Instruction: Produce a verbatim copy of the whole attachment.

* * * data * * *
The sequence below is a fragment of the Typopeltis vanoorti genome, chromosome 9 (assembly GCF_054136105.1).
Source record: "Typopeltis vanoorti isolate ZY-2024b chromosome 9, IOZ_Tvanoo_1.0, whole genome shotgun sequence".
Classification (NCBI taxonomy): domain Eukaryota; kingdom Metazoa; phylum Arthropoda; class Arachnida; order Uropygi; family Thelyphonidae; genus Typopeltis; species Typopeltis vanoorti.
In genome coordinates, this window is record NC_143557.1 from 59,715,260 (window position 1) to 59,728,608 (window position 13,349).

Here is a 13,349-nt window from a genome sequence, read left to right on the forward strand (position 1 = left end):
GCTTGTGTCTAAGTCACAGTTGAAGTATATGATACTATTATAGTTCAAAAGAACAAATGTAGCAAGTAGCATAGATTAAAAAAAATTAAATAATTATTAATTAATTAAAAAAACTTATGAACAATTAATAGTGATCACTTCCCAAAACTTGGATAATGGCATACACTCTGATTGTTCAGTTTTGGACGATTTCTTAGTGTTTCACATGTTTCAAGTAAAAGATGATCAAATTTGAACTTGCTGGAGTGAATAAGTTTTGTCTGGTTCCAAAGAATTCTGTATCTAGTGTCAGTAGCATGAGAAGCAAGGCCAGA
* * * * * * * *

The sequence below is a fragment of the Typopeltis vanoorti genome, chromosome 9 (assembly GCF_054136105.1).
Source record: "Typopeltis vanoorti isolate ZY-2024b chromosome 9, IOZ_Tvanoo_1.0, whole genome shotgun sequence".
Classification (NCBI taxonomy): domain Eukaryota; kingdom Metazoa; phylum Arthropoda; class Arachnida; order Uropygi; family Thelyphonidae; genus Typopeltis; species Typopeltis vanoorti.
In genome coordinates, this window is record NC_143557.1 from 59,715,260 (window position 1) to 59,728,608 (window position 13,349).

Here is a 13,349-nt window from a genome sequence, read left to right on the forward strand (position 1 = left end):
GCTTGTGTCTAAGTCACAGTTGAAGTATATGATACTATTATAGTTCAAAAGAACAAATGTAGCAAGTAGCATAGATTAAAAAAAATTAAATAATTATTAATTAATTAAAAAAACTTATGAACAATTAATAGTGATCACTTCCCAAAACTTGGATAATGGCATACACTCTGATTGTTCAGTTTTGGACGATTTCTTAGTGTTTCACATGTTTCAAGTAAAAGATGATCAAATTTGAACTTGCTGGAGTGAATAAGTTTTGTCTGGTTCCAAAGAATTCTGTATCTAGTGTCAGTAGCATGAGAAGCAAGGCCAGA